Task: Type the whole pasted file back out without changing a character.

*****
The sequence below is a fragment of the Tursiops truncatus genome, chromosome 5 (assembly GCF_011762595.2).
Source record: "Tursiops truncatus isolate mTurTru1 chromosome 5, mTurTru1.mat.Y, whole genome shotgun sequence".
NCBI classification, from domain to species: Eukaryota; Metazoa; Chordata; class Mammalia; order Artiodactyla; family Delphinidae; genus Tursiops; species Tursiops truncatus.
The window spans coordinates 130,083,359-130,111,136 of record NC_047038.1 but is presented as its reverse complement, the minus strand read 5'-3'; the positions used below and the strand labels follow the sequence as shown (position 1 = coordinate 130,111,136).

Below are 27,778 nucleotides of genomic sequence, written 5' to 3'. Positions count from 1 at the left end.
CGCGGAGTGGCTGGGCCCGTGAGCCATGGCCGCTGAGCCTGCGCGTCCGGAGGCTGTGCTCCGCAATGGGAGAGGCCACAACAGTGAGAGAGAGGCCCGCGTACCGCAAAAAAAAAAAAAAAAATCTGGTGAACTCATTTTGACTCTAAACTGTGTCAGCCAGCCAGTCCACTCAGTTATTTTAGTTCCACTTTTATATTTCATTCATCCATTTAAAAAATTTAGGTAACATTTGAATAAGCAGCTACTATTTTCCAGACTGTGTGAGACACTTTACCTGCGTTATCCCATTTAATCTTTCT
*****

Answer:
The sequence below is a fragment of the Tursiops truncatus genome, chromosome 5 (assembly GCF_011762595.2).
Source record: "Tursiops truncatus isolate mTurTru1 chromosome 5, mTurTru1.mat.Y, whole genome shotgun sequence".
NCBI classification, from domain to species: Eukaryota; Metazoa; Chordata; class Mammalia; order Artiodactyla; family Delphinidae; genus Tursiops; species Tursiops truncatus.
The window spans coordinates 130,083,359-130,111,136 of record NC_047038.1 but is presented as its reverse complement, the minus strand read 5'-3'; the positions used below and the strand labels follow the sequence as shown (position 1 = coordinate 130,111,136).

Below are 27,778 nucleotides of genomic sequence, written 5' to 3'. Positions count from 1 at the left end.
CGCGGAGTGGCTGGGCCCGTGAGCCATGGCCGCTGAGCCTGCGCGTCCGGAGGCTGTGCTCCGCAATGGGAGAGGCCACAACAGTGAGAGAGAGGCCCGCGTACCGCAAAAAAAAAAAAAAAAATCTGGTGAACTCATTTTGACTCTAAACTGTGTCAGCCAGCCAGTCCACTCAGTTATTTTAGTTCCACTTTTATATTTCATTCATCCATTTAAAAAATTTAGGTAACATTTGAATAAGCAGCTACTATTTTCCAGACTGTGTGAGACACTTTACCTGCGTTATCCCATTTAATCTTTCT